B. VT "should we?" he mused-¿debemos hacerlo? -dijo pensativo

muse

[ˈmjuːz]
viméditer, songer
nmuse f

Muse

n (Myth) → Muse f

muse

vinachgrübeln, nachsinnen (liter) (→ about, on über +acc)
vtgrüblerisch or sinnierend (liter)sagen
nMuse f

Muse

[mjuːz] n (Myth) → Musa

muse

1 [mjuːz] n (fig) → musa

muse

2 [mjuːz] vi to muse on or about sthrimuginare or meditare su qc

muse

(mjuːz) verb
to think about a matter usually without serious concentration.
References in classic literature ?
deducam Musas'; `for I shall be the first, if I live, to bring the Muse into my country.
Marija was one of those hungry souls who cling with desperation to the skirts of the retreating muse.
It was an intoxicating trip altogether; the exceeding sense of satisfaction that follows a good dinner added largely to the enjoyment; the having something especial to look forward to and muse about, like the approaching grandeurs of Meiringen, sharpened the zest.
Rebecca, Adam thought, as he took off his hat and saluted the pretty panorama,--Rebecca, with her tall slenderness, her thoughtful brow, the fire of young joy in her face, her fillet of dark braided hair, might have been a young Muse or Sibyl; and the flowery hayrack, with its freight of blooming girlhood, might have been painted as an allegorical picture of The Morning of Life.
No,' she repeated, and continued sauntering on, pausing at intervals to muse over a bit of moss, or a tuft of blanched grass, or a fungus spreading its bright orange among the heaps of brown foliage; and, ever and anon, her hand was lifted to her averted face.
Wordsworth made the country, but Lamb made the town; and there is quite a band of poets nowadays who share his distaste for mountains, and take London for their muse.
Of Mans First Disobedience, and the Fruit Of that Forbidden Tree, whose mortal tast Brought Death into the World, and all our woe, With loss of EDEN, till one greater Man Restore us, and regain the blissful Seat, Sing Heav'nly Muse, that on the secret top Of OREB, or of SINAI, didst inspire That Shepherd, who first taught the chosen Seed, In the Beginning how the Heav'ns and Earth Rose out of CHAOS: Or if SION Hill Delight thee more, and SILOA'S Brook that flow'd Fast by the Oracle of God; I thence Invoke thy aid to my adventrous Song, That with no middle flight intends to soar Above th' AONIAN Mount, while it pursues Things unattempted yet in Prose or Rhime.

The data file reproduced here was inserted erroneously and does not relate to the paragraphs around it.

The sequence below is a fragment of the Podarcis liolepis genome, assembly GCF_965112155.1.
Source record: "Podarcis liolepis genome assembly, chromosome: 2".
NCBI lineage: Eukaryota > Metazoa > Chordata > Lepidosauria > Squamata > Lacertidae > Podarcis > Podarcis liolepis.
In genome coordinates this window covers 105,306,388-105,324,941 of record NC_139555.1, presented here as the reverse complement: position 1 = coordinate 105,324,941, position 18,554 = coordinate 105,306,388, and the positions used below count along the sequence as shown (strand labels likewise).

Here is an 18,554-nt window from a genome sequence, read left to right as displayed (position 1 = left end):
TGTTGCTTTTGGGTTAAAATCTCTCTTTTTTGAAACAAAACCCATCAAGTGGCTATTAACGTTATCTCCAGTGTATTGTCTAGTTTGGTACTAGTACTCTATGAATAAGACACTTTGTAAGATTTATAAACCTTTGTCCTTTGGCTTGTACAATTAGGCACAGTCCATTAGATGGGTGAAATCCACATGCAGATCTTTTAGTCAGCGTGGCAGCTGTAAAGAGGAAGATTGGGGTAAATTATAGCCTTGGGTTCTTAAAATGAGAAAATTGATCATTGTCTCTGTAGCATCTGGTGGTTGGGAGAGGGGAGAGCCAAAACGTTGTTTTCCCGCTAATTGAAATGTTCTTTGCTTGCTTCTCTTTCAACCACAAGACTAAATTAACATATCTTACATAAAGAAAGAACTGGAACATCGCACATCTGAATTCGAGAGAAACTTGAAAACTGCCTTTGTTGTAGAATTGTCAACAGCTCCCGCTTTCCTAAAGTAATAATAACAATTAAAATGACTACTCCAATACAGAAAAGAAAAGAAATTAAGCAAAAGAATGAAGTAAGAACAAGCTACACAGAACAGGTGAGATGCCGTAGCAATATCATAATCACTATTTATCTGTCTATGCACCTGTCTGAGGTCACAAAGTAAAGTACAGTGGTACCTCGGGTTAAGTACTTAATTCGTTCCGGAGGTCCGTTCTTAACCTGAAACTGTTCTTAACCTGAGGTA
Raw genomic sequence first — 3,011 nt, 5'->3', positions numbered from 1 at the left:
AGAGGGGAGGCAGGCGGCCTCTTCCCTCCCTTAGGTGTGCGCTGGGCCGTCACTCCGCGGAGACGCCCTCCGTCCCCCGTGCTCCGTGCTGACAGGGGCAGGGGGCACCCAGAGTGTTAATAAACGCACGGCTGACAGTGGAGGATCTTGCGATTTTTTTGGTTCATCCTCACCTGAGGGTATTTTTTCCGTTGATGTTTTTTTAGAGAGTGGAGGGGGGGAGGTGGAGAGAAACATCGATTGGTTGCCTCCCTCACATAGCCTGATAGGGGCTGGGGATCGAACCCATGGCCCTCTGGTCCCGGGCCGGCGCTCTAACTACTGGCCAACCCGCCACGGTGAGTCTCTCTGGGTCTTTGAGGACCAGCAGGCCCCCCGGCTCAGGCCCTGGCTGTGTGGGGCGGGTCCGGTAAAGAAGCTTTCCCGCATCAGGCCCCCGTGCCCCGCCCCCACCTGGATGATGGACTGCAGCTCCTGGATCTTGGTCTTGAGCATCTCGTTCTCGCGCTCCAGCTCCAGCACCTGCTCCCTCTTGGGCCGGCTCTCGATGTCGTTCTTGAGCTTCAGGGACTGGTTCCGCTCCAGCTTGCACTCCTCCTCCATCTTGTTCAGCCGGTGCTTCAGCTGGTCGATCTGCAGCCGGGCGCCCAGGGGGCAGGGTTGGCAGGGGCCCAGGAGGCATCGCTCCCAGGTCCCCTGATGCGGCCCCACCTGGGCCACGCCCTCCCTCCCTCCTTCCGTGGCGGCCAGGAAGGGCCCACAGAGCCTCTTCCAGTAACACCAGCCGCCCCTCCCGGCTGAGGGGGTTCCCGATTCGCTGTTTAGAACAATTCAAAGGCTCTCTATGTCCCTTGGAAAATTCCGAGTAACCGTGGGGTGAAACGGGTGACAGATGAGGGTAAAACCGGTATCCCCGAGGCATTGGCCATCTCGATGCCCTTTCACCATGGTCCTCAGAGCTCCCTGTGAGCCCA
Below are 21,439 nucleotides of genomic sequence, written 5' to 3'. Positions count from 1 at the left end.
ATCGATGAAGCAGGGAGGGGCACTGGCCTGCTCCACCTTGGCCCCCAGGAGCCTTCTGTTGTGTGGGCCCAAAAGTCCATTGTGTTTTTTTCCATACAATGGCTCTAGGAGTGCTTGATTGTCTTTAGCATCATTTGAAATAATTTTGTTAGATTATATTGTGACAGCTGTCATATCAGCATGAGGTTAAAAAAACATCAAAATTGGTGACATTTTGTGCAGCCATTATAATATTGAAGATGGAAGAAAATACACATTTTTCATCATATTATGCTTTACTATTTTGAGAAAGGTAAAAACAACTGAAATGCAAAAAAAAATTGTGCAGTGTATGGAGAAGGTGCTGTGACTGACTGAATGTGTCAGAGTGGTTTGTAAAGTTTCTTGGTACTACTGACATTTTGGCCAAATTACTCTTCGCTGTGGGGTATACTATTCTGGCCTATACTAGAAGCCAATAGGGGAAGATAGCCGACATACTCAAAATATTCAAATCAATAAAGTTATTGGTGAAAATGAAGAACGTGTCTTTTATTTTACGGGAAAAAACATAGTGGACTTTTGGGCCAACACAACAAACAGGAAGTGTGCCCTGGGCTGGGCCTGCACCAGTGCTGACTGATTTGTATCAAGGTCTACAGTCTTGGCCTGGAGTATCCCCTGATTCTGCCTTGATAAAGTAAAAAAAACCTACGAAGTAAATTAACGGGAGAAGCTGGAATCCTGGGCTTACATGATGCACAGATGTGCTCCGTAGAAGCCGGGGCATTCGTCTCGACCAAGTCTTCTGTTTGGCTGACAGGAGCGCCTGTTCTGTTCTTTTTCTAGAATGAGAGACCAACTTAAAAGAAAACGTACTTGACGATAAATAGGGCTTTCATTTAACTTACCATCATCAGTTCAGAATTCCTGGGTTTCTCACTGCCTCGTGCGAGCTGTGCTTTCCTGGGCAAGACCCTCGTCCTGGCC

whose Muse so often tantalizes with fragments which indicate
Dick found him one day at the receipt of custom, rapidly painting a pair of hens and a cock in a little water-colour sketching box, and now and then glancing at the ceiling like a man who should seek inspiration from the muse.
How often did he muse over it and pronounce the name of a dear friend -- a friend lost to him forever; and on his death-bed, when the near approach of eternity seemed to have illumined his mind with supernatural light, this thought, which had until then been but a doubt, became a conviction, and his last words were, `Maximilian, it was Edmond Dantes
Tell me, O Muse, of that ingenious hero who travelled far and wide after he had sacked the famous town of Troy.
She had selected "Paradise Lost" from her shelf of classics, thinking, I suppose, the religious character of the book best adapted it to Sunday; I told her to begin at the beginning, and while she read Milton's invocation to that heavenly muse, who on the "secret top of Oreb or Sinai" had taught the Hebrew shepherd how in the womb of chaos, the conception of a world had originated and ripened, I enjoyed, undisturbed, the treble pleasure of having her near me, hearing the sound of her voice--a sound sweet and satisfying in my ear--and looking, by intervals, at her face: of this last privilege, I chiefly availed myself when I found fault with an intonation, a pause, or an emphasis; as long as I dogmatized, I might also gaze, without exciting too warm a flush.